The entry trigger tells you when to “fire!”
Your entry trigger tells you that once you’re in the potential trade area, when to actually enter the trade.
This is your specific entry technique. Now that you’ve decided on where you’re looking to enter a trade, now you have to decide how to actually enter the trade.
Do you just blindly enter? If you want to cross the street, do you simply just start walking across? Only if you want to possibly get ran over. Of course, you look both ways first to make sure it’s “safe”. This same approach is also practical with trading. You want to make sure it is “safe” to enter the market (i.e. a high probability trade setup).
The entry technique will help keep you out of trades that aren’t behaving the way you would expect in your potential trade area.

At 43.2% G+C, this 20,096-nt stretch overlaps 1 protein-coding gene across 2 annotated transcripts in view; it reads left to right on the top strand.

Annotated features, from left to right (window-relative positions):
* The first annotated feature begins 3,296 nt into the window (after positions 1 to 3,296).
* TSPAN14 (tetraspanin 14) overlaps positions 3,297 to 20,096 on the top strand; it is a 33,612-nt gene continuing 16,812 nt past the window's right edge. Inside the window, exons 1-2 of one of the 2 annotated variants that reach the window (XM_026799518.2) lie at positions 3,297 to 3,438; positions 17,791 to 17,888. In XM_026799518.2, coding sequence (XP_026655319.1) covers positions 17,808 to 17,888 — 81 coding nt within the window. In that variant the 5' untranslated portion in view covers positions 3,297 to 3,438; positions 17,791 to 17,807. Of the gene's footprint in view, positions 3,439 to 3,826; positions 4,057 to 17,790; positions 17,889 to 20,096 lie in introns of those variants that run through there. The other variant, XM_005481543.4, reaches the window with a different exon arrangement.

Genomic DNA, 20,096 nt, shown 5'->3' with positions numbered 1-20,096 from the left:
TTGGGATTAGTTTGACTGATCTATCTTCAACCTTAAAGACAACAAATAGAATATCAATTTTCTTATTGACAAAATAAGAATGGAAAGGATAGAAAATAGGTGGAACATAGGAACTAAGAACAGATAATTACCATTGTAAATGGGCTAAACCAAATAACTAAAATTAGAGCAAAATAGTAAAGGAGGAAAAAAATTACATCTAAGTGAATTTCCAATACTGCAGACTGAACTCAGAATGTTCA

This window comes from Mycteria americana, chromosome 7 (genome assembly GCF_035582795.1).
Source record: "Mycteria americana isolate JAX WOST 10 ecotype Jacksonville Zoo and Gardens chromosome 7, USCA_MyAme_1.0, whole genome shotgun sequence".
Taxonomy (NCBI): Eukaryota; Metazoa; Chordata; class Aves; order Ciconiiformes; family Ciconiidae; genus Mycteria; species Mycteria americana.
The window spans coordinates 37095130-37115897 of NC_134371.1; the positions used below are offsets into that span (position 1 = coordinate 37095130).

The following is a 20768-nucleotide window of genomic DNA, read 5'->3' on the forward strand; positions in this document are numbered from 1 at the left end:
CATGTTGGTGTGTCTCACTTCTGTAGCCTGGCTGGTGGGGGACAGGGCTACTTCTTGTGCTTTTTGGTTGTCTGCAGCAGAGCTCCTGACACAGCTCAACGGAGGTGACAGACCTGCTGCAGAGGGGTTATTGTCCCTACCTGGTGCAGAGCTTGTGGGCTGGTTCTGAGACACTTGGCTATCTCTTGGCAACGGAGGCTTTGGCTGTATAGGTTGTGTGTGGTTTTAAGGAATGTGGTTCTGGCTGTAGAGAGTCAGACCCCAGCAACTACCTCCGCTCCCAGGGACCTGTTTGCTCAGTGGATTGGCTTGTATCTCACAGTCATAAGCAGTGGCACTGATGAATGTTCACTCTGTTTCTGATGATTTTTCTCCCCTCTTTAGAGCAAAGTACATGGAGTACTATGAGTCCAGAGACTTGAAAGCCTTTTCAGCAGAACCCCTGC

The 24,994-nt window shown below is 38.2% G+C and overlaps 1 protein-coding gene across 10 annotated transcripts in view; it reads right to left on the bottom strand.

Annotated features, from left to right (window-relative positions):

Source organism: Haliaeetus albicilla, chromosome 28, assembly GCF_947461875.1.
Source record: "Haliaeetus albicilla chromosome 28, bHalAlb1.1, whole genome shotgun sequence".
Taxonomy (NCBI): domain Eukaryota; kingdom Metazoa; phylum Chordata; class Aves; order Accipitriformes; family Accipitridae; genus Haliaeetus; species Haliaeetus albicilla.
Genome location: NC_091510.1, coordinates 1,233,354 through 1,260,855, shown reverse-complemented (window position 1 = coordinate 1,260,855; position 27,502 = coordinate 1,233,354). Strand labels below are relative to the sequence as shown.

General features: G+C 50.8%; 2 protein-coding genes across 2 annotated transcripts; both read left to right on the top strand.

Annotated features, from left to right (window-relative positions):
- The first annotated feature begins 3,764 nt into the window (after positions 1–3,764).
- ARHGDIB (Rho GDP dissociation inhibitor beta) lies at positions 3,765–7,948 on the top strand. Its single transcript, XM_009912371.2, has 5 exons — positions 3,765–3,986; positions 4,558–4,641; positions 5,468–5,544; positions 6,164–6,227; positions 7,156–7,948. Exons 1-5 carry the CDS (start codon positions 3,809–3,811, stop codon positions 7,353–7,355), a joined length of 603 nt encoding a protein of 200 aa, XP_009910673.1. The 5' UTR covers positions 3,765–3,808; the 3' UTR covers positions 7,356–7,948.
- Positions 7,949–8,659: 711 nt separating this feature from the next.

Let’s pretend your potential trade area is where bearish divergence is present. Do you just automatically short? Or do you wait for price to trade near a significant resistance level first? Maybe even wait for an exhaustion reversal candlestick like a shooting star to form?
Instead of waiting….you short now, and then watch price climb higher and get stopped out.
Just because you find a good area to trade doesn’t mean you should just jump right in. A good entry technique provides that solid confirmation to help keep you out of losing trades.
Again, make a screenshot of your chart and label where your entry trigger is.
Don’t forget that you must combine a good entry trigger with a good potential trade area. A moving average crossover may be a popular entry technique but if you don’t factor in the area in which you’re thinking of entering, you will probably be whipsawed to death.
Using an entry trigger as a “stand-alone” technique is a recipe for disaster. Make sure you’re aware of your “surroundings” as well. Don’t bring a knife to a gun fight. Or for you kids out there, don’t bring a tennis racquet to your baseball game.